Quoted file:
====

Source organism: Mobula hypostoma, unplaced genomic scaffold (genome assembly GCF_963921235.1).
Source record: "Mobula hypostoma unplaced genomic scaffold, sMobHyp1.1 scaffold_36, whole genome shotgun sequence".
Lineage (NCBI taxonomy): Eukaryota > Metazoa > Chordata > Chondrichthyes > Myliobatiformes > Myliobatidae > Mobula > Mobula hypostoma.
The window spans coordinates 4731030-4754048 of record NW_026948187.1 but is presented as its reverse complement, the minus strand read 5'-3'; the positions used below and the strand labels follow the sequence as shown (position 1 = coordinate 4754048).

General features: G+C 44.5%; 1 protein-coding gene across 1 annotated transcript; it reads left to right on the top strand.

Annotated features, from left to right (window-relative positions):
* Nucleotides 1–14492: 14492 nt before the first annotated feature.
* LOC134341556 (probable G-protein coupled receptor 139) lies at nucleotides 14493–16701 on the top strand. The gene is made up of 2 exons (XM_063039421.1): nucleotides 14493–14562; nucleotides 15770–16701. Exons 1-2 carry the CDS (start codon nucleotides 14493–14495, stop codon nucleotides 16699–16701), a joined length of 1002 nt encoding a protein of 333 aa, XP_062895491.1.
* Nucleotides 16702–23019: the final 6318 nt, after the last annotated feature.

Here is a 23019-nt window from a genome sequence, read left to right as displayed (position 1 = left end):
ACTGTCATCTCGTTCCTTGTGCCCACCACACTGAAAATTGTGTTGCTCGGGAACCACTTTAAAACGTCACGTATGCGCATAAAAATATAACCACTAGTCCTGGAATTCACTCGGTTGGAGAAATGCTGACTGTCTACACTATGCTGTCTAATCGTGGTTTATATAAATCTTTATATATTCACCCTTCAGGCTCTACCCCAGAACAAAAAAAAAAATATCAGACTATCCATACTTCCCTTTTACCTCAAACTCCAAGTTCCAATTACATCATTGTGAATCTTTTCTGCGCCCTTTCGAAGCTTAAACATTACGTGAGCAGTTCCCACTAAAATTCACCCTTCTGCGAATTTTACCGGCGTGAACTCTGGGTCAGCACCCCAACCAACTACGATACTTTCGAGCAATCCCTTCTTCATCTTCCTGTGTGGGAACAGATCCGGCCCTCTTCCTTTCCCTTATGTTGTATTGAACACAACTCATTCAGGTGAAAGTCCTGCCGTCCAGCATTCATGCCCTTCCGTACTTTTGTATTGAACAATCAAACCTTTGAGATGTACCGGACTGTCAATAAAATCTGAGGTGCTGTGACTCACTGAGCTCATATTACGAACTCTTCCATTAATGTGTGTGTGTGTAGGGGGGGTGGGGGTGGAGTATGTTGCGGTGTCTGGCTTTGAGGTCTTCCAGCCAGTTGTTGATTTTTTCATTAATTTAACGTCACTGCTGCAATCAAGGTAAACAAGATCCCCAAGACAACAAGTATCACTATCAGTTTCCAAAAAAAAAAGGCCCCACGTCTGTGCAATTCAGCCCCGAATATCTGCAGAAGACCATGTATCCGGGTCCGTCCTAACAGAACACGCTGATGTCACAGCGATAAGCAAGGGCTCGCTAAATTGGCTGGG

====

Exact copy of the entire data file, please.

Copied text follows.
Source organism: Mobula hypostoma, unplaced genomic scaffold (genome assembly GCF_963921235.1).
Source record: "Mobula hypostoma unplaced genomic scaffold, sMobHyp1.1 scaffold_36, whole genome shotgun sequence".
Lineage (NCBI taxonomy): Eukaryota > Metazoa > Chordata > Chondrichthyes > Myliobatiformes > Myliobatidae > Mobula > Mobula hypostoma.
The window spans coordinates 4731030-4754048 of record NW_026948187.1 but is presented as its reverse complement, the minus strand read 5'-3'; the positions used below and the strand labels follow the sequence as shown (position 1 = coordinate 4754048).

General features: G+C 44.5%; 1 protein-coding gene across 1 annotated transcript; it reads left to right on the top strand.

Annotated features, from left to right (window-relative positions):
* Nucleotides 1–14492: 14492 nt before the first annotated feature.
* LOC134341556 (probable G-protein coupled receptor 139) lies at nucleotides 14493–16701 on the top strand. The gene is made up of 2 exons (XM_063039421.1): nucleotides 14493–14562; nucleotides 15770–16701. Exons 1-2 carry the CDS (start codon nucleotides 14493–14495, stop codon nucleotides 16699–16701), a joined length of 1002 nt encoding a protein of 333 aa, XP_062895491.1.
* Nucleotides 16702–23019: the final 6318 nt, after the last annotated feature.

Here is a 23019-nt window from a genome sequence, read left to right as displayed (position 1 = left end):
ACTGTCATCTCGTTCCTTGTGCCCACCACACTGAAAATTGTGTTGCTCGGGAACCACTTTAAAACGTCACGTATGCGCATAAAAATATAACCACTAGTCCTGGAATTCACTCGGTTGGAGAAATGCTGACTGTCTACACTATGCTGTCTAATCGTGGTTTATATAAATCTTTATATATTCACCCTTCAGGCTCTACCCCAGAACAAAAAAAAAAATATCAGACTATCCATACTTCCCTTTTACCTCAAACTCCAAGTTCCAATTACATCATTGTGAATCTTTTCTGCGCCCTTTCGAAGCTTAAACATTACGTGAGCAGTTCCCACTAAAATTCACCCTTCTGCGAATTTTACCGGCGTGAACTCTGGGTCAGCACCCCAACCAACTACGATACTTTCGAGCAATCCCTTCTTCATCTTCCTGTGTGGGAACAGATCCGGCCCTCTTCCTTTCCCTTATGTTGTATTGAACACAACTCATTCAGGTGAAAGTCCTGCCGTCCAGCATTCATGCCCTTCCGTACTTTTGTATTGAACAATCAAACCTTTGAGATGTACCGGACTGTCAATAAAATCTGAGGTGCTGTGACTCACTGAGCTCATATTACGAACTCTTCCATTAATGTGTGTGTGTGTAGGGGGGGTGGGGGTGGAGTATGTTGCGGTGTCTGGCTTTGAGGTCTTCCAGCCAGTTGTTGATTTTTTCATTAATTTAACGTCACTGCTGCAATCAAGGTAAACAAGATCCCCAAGACAACAAGTATCACTATCAGTTTCCAAAAAAAAAAGGCCCCACGTCTGTGCAATTCAGCCCCGAATATCTGCAGAAGACCATGTATCCGGGTCCGTCCTAACAGAACACGCTGATGTCACAGCGATAAGCAAGGGCTCGCTAAATTGGCTGGG